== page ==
ULA reschedules OA-7 Cygnus launch for April 18
CAPE CANAVERAL, Fla. — United Launch Alliance (ULA) is now targeting April 18, 2017, for the launch of an Atlas V rocket with a Cygnus cargo spacecraft bound for the International Space Station (ISS).
Launching from Space Launch Complex 41, the Atlas V 401 rocket (4-meter fairing, zero solid rocket boosters and a single-engine upper stage) is slated to take to the skies at 11:11 a.m. EDT (1511 GMT), the opening of a 30-minute launch window. The flight was delayed multiple times in March 2017 for multiple reasons. The latest was due to a hydraulic line issue on the booster itself.
“The team has developed a plan to resolve the issue and is moving forward with launch vehicle processing,” an April 3 statement by ULA reads. “The Atlas V and Cygnus spacecraft remain secure.”
The Orbital Atk OA-7 Cygnus spacecraft is named S.S. John Glenn after the Mercury 7 astronaut. It will be delivering about 7,452 pounds (3,380 kilograms) of internal cargo and a 183-pound (83-kilogram) external CubeSat deployer.
It will be the seventh Cygnus flight to the space station, and the third atop an Atlas V rocket. Previously, the OA-4 and OA-6 missions flew atop ULA’s workhorse rocket in December 2015 and March 2016, respectively. This was because the Antares rocket that traditionally launches Cygnus spacecraft was undergoing upgrades following the October 2014 Orb-3 launch failure.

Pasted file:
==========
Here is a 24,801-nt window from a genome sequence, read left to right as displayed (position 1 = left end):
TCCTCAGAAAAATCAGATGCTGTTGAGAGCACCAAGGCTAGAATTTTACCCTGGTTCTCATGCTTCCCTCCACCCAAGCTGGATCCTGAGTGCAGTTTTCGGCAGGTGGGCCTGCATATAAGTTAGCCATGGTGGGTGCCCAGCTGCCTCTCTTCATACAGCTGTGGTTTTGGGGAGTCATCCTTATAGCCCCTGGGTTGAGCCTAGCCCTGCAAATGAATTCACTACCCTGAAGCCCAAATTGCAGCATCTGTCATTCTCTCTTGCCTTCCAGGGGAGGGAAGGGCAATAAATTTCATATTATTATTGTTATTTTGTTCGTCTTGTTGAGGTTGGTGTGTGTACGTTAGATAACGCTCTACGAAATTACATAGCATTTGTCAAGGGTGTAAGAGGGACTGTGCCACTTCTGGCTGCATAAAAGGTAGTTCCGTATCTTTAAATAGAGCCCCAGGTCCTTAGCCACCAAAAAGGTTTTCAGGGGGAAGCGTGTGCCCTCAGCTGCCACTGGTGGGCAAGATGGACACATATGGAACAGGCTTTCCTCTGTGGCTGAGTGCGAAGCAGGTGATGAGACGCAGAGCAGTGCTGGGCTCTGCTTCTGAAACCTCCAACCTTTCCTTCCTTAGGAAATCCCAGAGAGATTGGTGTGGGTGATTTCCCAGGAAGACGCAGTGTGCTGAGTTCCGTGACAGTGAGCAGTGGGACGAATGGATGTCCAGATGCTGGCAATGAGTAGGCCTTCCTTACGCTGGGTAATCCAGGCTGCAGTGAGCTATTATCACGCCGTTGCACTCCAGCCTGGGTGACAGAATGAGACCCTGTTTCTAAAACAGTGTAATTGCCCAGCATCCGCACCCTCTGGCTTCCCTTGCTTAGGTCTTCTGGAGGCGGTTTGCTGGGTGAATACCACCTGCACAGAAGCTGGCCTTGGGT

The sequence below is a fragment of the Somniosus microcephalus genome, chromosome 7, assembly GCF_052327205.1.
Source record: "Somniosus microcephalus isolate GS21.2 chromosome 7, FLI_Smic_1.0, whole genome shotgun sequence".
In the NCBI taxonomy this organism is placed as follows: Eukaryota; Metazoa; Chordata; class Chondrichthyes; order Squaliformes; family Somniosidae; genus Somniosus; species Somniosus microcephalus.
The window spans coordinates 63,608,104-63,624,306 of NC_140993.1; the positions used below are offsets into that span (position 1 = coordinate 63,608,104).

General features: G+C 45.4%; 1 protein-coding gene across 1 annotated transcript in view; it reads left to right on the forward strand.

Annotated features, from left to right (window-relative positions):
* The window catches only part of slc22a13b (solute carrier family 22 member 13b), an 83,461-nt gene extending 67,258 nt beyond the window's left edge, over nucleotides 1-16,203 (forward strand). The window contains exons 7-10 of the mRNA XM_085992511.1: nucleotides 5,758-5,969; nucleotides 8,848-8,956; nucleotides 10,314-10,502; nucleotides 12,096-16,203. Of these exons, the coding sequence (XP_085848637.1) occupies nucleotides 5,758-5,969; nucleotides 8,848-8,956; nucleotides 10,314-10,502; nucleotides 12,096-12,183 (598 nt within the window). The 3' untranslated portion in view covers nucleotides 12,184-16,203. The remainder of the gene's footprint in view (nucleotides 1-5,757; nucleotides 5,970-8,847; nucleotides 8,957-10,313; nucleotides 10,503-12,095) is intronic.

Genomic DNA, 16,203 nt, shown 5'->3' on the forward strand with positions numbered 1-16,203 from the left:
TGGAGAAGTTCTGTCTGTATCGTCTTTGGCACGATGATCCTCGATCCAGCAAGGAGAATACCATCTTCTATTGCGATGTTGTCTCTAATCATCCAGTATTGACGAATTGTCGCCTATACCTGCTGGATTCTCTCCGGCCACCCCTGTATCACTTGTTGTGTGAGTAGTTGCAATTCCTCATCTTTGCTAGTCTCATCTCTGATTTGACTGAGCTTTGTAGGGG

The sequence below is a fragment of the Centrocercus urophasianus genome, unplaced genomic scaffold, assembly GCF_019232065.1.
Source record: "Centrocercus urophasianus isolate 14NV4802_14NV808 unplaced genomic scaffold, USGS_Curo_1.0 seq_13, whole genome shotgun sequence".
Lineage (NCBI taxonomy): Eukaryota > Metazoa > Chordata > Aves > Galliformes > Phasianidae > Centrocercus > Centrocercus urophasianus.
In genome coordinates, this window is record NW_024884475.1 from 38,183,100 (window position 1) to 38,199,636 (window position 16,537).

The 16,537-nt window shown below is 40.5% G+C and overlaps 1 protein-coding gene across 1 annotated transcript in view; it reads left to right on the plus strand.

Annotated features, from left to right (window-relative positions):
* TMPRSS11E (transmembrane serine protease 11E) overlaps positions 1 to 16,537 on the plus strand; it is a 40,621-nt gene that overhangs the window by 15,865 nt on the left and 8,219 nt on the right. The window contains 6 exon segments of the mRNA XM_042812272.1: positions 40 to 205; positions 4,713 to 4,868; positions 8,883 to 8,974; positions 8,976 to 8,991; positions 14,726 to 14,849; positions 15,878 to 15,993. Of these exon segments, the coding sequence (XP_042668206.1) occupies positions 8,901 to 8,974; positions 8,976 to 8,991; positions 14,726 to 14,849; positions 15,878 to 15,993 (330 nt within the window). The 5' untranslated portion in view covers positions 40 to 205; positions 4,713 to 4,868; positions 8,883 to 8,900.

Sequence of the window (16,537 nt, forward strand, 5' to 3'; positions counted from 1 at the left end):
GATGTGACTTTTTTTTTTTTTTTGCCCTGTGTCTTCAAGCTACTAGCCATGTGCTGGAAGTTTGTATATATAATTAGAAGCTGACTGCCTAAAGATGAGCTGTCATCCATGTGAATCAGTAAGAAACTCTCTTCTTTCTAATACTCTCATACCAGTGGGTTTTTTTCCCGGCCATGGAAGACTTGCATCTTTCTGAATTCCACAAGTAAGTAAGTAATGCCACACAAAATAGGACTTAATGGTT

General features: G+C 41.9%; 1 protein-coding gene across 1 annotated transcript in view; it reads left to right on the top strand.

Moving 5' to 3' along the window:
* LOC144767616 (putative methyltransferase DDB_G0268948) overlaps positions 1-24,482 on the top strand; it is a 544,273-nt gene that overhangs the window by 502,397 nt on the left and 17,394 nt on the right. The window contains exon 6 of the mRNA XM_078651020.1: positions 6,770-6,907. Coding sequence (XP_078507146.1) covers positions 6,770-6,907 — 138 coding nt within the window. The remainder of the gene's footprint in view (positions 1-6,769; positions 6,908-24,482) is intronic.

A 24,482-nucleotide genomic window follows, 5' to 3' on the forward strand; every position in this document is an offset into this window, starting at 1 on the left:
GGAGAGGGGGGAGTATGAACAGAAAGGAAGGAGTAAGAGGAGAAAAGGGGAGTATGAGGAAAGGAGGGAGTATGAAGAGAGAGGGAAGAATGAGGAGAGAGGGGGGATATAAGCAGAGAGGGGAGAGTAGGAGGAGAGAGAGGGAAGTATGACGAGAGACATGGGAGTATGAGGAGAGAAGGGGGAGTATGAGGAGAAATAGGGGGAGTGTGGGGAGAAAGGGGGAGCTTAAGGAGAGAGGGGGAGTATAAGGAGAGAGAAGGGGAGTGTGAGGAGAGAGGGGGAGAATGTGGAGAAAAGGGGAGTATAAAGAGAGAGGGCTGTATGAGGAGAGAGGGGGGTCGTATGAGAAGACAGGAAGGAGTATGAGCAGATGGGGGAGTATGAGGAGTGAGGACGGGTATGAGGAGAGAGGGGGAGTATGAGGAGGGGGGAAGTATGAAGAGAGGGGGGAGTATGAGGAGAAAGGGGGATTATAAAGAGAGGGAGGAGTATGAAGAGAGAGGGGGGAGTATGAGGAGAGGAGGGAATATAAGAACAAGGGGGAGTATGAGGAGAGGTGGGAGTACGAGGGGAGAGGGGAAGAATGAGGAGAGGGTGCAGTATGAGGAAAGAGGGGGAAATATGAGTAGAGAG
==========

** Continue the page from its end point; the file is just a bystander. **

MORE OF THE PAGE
OA-5 launched atop an upgraded Antares 230 rocket in October 2016. According to NASA Spaceflight, the reason for the switch to an Atlas V for OA-7 had to do with getting more cargo (about 700 pounds or 300 kilograms more) to the ISS and giving NASA more schedule assurance.
Flights after OA-7, starting with OA-8E, will return to using Antares rockets launched from Wallops Island, Virginia.
Derek Richardson has a degree in mass media, with an emphasis in contemporary journalism, from Washburn University in Topeka, Kansas. While at Washburn, he was the managing editor of the student run newspaper, the Washburn Review. He also has a website about human spaceflight called Orbital Velocity. You can find him on twitter @TheSpaceWriter.
Nitpick: Atlas V’s launch from SLC-41. SLC-40 is SpaceX’s pad and currently out of service and under repair.